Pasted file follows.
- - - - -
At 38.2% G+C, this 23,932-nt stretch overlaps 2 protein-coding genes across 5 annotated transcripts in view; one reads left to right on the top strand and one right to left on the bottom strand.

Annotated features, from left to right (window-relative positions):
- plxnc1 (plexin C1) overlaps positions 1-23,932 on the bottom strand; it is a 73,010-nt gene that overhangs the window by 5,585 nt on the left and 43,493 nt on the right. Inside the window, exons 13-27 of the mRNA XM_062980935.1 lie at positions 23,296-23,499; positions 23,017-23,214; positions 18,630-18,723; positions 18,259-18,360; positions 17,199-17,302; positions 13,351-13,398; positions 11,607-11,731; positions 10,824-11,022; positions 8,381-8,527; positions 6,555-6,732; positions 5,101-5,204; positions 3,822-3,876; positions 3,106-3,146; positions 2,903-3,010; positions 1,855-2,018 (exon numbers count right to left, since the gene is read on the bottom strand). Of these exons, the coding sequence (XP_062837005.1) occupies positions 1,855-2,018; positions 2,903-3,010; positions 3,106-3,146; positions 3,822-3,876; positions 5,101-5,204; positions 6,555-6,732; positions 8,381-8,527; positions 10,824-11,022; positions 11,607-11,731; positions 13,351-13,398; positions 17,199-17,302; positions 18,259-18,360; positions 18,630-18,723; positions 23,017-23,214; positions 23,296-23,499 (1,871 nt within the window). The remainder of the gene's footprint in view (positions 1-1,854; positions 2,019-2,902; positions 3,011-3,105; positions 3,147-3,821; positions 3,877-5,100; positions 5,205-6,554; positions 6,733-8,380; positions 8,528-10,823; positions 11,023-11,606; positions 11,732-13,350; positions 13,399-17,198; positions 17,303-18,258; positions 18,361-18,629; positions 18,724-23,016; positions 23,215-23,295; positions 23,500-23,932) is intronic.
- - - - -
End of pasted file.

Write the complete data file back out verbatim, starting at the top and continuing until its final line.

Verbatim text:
At 38.2% G+C, this 23,932-nt stretch overlaps 2 protein-coding genes across 5 annotated transcripts in view; one reads left to right on the top strand and one right to left on the bottom strand.

Annotated features, from left to right (window-relative positions):
- plxnc1 (plexin C1) overlaps positions 1-23,932 on the bottom strand; it is a 73,010-nt gene that overhangs the window by 5,585 nt on the left and 43,493 nt on the right. Inside the window, exons 13-27 of the mRNA XM_062980935.1 lie at positions 23,296-23,499; positions 23,017-23,214; positions 18,630-18,723; positions 18,259-18,360; positions 17,199-17,302; positions 13,351-13,398; positions 11,607-11,731; positions 10,824-11,022; positions 8,381-8,527; positions 6,555-6,732; positions 5,101-5,204; positions 3,822-3,876; positions 3,106-3,146; positions 2,903-3,010; positions 1,855-2,018 (exon numbers count right to left, since the gene is read on the bottom strand). Of these exons, the coding sequence (XP_062837005.1) occupies positions 1,855-2,018; positions 2,903-3,010; positions 3,106-3,146; positions 3,822-3,876; positions 5,101-5,204; positions 6,555-6,732; positions 8,381-8,527; positions 10,824-11,022; positions 11,607-11,731; positions 13,351-13,398; positions 17,199-17,302; positions 18,259-18,360; positions 18,630-18,723; positions 23,017-23,214; positions 23,296-23,499 (1,871 nt within the window). The remainder of the gene's footprint in view (positions 1-1,854; positions 2,019-2,902; positions 3,011-3,105; positions 3,147-3,821; positions 3,877-5,100; positions 5,205-6,554; positions 6,733-8,380; positions 8,528-10,823; positions 11,023-11,606; positions 11,732-13,350; positions 13,399-17,198; positions 17,303-18,258; positions 18,361-18,629; positions 18,724-23,016; positions 23,215-23,295; positions 23,500-23,932) is intronic.